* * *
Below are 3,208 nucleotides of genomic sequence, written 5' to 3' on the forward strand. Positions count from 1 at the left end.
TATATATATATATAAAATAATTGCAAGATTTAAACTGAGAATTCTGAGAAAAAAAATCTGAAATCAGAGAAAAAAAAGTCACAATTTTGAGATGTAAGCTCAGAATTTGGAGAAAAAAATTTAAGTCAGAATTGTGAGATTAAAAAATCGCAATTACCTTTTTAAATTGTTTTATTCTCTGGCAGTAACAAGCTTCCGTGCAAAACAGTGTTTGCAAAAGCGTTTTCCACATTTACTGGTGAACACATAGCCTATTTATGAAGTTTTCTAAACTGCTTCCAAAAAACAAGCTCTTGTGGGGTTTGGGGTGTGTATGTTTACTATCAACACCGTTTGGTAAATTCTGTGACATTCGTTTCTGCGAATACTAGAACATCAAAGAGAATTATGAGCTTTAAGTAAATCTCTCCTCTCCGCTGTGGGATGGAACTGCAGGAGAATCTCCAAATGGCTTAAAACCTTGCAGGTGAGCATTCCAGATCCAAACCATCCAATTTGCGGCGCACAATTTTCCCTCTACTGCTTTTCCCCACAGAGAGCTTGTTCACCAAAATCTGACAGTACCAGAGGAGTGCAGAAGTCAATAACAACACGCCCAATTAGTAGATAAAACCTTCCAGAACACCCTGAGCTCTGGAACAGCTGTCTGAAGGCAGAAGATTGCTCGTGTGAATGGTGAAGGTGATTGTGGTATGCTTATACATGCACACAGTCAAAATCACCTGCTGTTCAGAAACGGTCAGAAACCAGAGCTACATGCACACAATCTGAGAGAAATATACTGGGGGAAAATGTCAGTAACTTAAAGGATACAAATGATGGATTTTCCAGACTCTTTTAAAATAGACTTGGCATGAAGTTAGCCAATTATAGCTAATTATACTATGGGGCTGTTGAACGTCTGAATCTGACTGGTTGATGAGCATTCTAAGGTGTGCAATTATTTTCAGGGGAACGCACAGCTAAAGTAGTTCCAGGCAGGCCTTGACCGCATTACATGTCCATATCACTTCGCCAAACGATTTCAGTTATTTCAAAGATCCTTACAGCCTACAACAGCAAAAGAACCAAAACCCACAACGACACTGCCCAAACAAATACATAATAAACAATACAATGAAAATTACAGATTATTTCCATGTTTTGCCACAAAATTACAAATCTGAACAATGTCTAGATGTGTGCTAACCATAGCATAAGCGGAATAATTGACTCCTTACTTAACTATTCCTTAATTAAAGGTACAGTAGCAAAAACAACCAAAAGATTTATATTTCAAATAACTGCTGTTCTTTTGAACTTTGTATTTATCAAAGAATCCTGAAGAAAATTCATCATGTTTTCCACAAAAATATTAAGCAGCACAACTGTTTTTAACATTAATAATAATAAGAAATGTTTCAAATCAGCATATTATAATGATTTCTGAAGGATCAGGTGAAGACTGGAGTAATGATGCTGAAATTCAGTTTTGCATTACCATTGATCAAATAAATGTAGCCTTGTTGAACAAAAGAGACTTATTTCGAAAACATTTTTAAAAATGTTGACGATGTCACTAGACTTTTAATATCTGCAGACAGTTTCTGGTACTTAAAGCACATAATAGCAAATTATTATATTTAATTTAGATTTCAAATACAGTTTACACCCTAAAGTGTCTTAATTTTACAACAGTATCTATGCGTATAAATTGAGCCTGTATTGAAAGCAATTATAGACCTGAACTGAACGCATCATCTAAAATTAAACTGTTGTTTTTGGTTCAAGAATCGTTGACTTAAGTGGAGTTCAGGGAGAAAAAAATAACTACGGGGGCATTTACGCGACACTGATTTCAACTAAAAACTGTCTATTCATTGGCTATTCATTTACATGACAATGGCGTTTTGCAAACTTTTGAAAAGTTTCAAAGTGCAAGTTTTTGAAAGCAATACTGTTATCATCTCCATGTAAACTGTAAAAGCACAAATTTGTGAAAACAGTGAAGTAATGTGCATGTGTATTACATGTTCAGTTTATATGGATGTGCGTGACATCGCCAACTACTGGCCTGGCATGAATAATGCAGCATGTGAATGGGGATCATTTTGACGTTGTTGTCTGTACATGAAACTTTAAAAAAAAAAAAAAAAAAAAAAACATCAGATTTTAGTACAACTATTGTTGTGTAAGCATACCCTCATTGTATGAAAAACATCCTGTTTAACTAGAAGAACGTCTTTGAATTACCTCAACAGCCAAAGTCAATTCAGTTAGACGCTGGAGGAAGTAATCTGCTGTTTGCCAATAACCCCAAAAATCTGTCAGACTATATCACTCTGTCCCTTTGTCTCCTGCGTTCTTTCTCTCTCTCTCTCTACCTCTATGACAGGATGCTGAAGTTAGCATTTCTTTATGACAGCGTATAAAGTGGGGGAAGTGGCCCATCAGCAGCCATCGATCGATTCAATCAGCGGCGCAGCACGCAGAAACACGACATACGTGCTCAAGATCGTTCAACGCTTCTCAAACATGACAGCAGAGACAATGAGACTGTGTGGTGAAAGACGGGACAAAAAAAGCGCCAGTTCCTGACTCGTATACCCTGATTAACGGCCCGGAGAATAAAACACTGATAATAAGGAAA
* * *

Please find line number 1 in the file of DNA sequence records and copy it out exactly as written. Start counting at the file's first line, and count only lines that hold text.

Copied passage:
Below are 3,208 nucleotides of genomic sequence, written 5' to 3' on the forward strand. Positions count from 1 at the left end.